Trevor Ivers playing the Last Post on his trumpet. Pictures: Aden Stokes
Trevor Ivers playing the Last Post on his trumpet. Pictures: Aden Stokes

Norman Gardens resident champions driveway ceremony

RESIDENTS in Wittenberg Way, Norman Gardens, stood in their driveways this morning, holding candles, to commemorate Anzac Day.

Earlier in the week, local resident Trevor Ivers had handed out flyers to neighbours, making them aware of a special ceremony to be held in the street at dawn, due to official ceremonies being cancelled amid the global coronavirus pandemic.

At 6am, Trevor kicked off the ceremony by reading an Anzac dedication before handing the floor over to his wife Lyn, who read the commemoration prayer.

 

Trevor and Lyn Ivers commemorating Anzac Day from their driveway in Wittenberg Way, Norman Gardens.
Trevor and Lyn Ivers commemorating Anzac Day from their driveway in Wittenberg Way, Norman Gardens.

 

Neighbour and Inspector at Rockhampton Police Station Michael Fawcett then read The Ode, which was followed by Trevor playing the Last Post on his trumpet.

After holding one minute of silence the entire street joined in to sing the National Anthem and neighbour Paul Smyth concluded the ceremony by playing Waltzing Matilda on his electric guitar.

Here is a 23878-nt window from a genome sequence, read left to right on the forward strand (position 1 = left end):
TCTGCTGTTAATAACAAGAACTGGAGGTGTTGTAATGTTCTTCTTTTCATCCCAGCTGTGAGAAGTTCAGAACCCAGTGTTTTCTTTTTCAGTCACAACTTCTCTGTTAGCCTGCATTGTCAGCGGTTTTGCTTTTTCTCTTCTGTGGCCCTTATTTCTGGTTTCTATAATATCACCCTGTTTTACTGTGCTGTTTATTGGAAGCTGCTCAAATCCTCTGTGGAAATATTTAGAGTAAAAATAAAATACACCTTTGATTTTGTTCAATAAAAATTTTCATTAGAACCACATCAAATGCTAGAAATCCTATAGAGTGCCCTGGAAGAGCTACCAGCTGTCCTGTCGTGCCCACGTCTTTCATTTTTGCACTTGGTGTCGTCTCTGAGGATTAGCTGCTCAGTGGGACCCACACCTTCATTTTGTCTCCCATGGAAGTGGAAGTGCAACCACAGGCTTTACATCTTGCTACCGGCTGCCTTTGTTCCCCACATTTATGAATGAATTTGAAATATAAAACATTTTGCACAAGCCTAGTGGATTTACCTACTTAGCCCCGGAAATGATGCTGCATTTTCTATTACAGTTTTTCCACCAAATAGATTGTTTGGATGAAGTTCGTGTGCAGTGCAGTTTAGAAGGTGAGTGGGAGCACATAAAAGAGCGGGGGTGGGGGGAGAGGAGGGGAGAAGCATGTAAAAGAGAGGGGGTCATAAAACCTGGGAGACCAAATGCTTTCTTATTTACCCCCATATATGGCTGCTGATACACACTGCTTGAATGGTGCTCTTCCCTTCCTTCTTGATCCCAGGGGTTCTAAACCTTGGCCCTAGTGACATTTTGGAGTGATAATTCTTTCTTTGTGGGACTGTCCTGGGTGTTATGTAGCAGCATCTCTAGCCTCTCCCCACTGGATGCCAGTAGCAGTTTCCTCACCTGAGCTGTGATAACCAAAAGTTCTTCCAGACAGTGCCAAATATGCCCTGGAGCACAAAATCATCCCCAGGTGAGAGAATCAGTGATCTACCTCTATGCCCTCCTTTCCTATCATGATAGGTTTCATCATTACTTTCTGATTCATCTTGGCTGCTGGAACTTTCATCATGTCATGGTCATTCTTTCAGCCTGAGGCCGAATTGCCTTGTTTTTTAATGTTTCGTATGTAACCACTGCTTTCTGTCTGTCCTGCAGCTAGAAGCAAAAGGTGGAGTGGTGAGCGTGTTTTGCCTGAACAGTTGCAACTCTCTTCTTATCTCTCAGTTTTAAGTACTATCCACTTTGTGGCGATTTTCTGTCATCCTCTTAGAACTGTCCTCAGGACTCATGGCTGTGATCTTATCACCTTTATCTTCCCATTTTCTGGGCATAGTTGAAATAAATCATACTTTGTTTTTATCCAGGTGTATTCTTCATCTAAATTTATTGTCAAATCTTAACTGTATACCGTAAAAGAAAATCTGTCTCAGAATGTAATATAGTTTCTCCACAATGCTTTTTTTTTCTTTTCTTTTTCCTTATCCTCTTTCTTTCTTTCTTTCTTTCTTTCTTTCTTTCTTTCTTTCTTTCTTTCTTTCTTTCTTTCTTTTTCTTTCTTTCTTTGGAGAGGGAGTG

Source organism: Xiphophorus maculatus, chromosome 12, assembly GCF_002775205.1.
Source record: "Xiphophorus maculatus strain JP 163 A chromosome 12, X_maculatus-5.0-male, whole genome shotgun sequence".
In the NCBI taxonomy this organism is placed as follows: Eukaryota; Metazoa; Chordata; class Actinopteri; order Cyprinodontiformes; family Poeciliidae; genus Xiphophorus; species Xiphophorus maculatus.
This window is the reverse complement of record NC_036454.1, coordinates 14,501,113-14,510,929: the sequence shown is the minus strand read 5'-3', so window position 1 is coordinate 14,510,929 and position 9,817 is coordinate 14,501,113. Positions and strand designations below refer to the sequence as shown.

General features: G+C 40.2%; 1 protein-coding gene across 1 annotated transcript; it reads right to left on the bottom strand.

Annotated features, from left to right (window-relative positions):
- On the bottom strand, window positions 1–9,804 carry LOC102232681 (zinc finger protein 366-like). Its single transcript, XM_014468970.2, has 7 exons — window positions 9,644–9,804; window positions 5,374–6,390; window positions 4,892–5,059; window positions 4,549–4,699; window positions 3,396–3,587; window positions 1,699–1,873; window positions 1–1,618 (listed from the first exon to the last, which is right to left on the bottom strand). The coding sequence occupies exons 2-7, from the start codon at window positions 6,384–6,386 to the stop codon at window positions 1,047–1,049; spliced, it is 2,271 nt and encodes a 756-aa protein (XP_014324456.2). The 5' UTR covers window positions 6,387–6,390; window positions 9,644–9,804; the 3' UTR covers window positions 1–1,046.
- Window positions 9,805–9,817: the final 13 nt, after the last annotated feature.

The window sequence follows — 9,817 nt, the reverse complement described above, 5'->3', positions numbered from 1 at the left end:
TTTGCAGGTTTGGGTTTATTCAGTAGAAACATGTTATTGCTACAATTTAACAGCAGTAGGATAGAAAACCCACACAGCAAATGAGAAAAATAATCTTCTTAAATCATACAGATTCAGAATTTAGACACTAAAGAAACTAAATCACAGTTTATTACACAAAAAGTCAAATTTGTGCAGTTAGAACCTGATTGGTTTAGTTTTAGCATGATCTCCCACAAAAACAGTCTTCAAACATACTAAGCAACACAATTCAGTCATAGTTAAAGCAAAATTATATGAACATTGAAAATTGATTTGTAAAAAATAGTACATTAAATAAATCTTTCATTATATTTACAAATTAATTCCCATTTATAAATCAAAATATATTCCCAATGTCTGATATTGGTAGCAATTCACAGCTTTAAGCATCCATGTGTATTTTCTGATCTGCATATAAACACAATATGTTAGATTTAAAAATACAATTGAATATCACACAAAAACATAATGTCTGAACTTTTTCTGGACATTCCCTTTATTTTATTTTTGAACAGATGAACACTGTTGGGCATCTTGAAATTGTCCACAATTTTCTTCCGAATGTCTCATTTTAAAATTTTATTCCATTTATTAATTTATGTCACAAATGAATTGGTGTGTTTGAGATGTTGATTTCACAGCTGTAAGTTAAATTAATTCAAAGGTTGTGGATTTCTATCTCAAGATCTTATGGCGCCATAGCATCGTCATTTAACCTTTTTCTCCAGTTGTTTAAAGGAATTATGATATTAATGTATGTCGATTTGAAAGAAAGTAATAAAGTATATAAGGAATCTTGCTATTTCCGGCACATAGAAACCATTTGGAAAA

Trevor, who has been a Salvation Army bandsman for about 60 years, said he wanted to hold a ceremony this morning and play the Last Post out of respect for all our "gallant soldiers" who have served in the army, navy and air force in the past and present.

"Our soldiers fought so we could have freedom and I wanted to tribute what they have sacrificed for us," he said.

"Normally we would be at the gardens at 4.28am for the dawn service, but we were delighted to do something this morning. We did our version of the national service here in Wittenberg Way.

"It was lovely to see people down the street with their candles."

He said every year he and his wife are involved with playing in the dawn service, Rockhampton City service and street parade with the Salvation Army.

He said he would also go to Marmor in the afternoon to join in the Anzac Day service there too.

"We have a lot to be grateful for," he said.

"Lest we forget."



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